[SciPy-dev] Suggest Trac instead of Plone

Fernando Perez Fernando.Perez at colorado.edu
Wed Aug 31 19:42:01 CDT 2005


Robert Kern wrote:
> Tim Cera wrote:
> 
>>Hello,
>>
>>As I am just starting to use sci-py in a serious way, the topic of how a 
>>casual developer could help out with patches or features has been a concern 
>>of mine.  I put this comment on the Plone wiki, which has gone unanswered.   
>>I have made other suggestions on the wiki, hopeful for some discussion, but 
>>nothing.
> 
> 
> By and large, active discussion happens here while semi-permanent (but
> still fluid) information goes up on the Wiki.

 From recently using Trac extensively for all new ipython development 
(http://projects.scipy.org/ipython/ipython for the curious), I can offer at 
least my take on this issue, which aligns with Robert's comment.

I've found that back-and-forth productive discussion is much better handled on 
mailing lists.  Part of the problem is that a discussion in a wiki requires 
that you remember to go and check that wiki, and I already have way too many 
things to track as it is.

What wikis are _great_ for, IMO, is tracking ideas which have 'gelled' a bit. 
  This requires that somebody does the extra work of summarizing a discussion 
and putting it up on the wiki, but it's excellent as a reference point once a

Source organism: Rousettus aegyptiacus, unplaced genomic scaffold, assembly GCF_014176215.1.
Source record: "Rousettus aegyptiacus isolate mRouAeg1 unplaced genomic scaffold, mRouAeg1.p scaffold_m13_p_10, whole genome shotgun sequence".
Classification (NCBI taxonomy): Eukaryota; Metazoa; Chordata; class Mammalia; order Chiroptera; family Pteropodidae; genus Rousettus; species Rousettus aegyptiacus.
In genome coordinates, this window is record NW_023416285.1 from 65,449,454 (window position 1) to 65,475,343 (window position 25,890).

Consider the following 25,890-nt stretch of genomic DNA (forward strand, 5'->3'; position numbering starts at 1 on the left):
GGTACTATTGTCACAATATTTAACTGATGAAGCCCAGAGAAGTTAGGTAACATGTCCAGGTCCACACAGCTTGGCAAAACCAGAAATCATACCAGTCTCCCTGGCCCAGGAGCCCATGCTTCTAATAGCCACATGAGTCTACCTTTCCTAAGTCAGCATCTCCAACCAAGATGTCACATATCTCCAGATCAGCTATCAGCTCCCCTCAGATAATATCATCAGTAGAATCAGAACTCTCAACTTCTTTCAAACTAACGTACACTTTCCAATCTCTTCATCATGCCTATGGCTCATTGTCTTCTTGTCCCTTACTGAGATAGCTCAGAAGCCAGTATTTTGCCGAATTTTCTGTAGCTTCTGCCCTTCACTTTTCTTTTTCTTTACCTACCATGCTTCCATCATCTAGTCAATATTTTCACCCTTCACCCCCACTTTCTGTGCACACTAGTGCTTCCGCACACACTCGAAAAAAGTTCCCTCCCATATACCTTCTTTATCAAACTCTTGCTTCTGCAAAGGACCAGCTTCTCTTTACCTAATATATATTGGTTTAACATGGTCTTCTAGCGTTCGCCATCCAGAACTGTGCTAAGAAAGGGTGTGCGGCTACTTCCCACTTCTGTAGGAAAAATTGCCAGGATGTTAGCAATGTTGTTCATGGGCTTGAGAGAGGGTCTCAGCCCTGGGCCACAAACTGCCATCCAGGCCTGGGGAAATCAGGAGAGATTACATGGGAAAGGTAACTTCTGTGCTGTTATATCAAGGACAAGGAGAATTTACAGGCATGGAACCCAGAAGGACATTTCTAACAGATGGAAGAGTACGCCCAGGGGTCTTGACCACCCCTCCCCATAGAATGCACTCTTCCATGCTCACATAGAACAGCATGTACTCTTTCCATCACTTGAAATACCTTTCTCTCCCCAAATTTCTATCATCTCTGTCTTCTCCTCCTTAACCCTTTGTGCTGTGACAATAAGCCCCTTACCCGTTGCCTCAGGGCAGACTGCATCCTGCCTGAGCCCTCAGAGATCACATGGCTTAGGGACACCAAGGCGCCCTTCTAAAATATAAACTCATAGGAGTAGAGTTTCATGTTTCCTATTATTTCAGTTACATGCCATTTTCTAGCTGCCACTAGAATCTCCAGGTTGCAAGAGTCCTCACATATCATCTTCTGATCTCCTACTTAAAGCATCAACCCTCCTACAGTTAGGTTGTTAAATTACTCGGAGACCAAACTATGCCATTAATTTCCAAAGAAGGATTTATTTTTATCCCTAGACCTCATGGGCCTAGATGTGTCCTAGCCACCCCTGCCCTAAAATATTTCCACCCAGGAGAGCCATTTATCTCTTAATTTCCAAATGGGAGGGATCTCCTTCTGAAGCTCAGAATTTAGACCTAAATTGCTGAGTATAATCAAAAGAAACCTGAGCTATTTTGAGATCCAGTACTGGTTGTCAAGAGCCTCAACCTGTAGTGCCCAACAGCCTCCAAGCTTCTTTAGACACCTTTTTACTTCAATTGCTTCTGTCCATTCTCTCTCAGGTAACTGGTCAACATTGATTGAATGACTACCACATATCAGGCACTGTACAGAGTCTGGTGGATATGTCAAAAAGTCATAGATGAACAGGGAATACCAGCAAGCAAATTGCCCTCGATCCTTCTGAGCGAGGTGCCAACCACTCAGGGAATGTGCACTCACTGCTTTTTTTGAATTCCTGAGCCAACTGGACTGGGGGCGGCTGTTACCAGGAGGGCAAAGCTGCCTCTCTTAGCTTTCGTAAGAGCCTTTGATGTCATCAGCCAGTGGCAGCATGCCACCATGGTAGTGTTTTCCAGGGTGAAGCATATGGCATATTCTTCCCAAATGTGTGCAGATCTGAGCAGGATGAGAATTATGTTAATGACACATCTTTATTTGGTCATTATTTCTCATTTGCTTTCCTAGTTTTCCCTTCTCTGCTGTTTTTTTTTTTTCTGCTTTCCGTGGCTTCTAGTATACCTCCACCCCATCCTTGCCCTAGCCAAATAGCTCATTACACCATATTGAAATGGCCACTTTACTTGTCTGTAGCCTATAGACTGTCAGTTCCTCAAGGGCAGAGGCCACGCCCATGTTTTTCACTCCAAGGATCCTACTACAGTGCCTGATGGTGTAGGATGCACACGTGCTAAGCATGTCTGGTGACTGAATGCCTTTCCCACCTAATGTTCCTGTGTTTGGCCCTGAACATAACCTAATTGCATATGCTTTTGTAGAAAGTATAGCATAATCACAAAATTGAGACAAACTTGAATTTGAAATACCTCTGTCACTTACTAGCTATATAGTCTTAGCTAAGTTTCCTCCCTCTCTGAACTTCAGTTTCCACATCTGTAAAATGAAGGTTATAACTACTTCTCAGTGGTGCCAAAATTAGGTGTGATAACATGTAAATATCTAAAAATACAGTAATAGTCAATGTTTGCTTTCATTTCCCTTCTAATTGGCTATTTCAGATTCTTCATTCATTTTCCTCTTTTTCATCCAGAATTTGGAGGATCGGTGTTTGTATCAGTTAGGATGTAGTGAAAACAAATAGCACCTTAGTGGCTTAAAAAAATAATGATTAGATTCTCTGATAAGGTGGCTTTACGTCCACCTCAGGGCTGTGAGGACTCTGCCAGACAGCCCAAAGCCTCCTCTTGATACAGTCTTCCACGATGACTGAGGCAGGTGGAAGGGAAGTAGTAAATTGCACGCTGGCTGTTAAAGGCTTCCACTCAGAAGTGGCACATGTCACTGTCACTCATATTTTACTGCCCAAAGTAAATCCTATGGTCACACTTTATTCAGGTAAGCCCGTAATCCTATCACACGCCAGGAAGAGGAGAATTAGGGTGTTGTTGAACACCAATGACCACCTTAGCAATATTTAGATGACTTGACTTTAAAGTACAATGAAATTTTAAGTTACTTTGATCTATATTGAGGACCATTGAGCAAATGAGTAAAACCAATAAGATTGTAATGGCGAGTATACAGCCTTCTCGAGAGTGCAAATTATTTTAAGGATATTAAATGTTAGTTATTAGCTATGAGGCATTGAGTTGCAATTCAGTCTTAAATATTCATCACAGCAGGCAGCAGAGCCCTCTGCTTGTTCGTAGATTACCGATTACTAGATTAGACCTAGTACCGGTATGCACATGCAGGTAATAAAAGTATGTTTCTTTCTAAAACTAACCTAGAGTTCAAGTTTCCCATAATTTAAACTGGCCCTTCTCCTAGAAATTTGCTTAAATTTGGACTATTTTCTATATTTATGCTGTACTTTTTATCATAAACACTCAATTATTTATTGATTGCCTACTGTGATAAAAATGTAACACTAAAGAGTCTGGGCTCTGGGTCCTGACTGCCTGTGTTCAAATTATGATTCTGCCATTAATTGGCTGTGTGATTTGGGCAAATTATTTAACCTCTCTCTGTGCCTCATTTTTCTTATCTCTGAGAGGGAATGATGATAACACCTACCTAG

certain consensus has been reached on a given topic.  The wiki still allows 
ideas to evolve, but it really doesn't lend itself well to the kind of active 
argument that is well supported by a mailing list.

Another area where wikis shine is for keeping community-based information 
centers: 'cookbooks' like mayavi's and matplotlib's , the scipy 
TopicalSoftware wiki, etc, are good examples of this.  Anyone can contribute 
new information, and as time goes by the wiki improves and becomes a useful 
resource which is easier to find than a maling list archive.

I guess it's just a case of 'right tool for the job'.  Wikis are great and I 
_love_ Trac, but they are not the end-all be-all of communications.  For some 
things, a plain mailing list (or its usenet equivalent thanks to gmane, which 
can be used via a browser or a news client) just works better.

At least that's been my experience.

Cheers,

f




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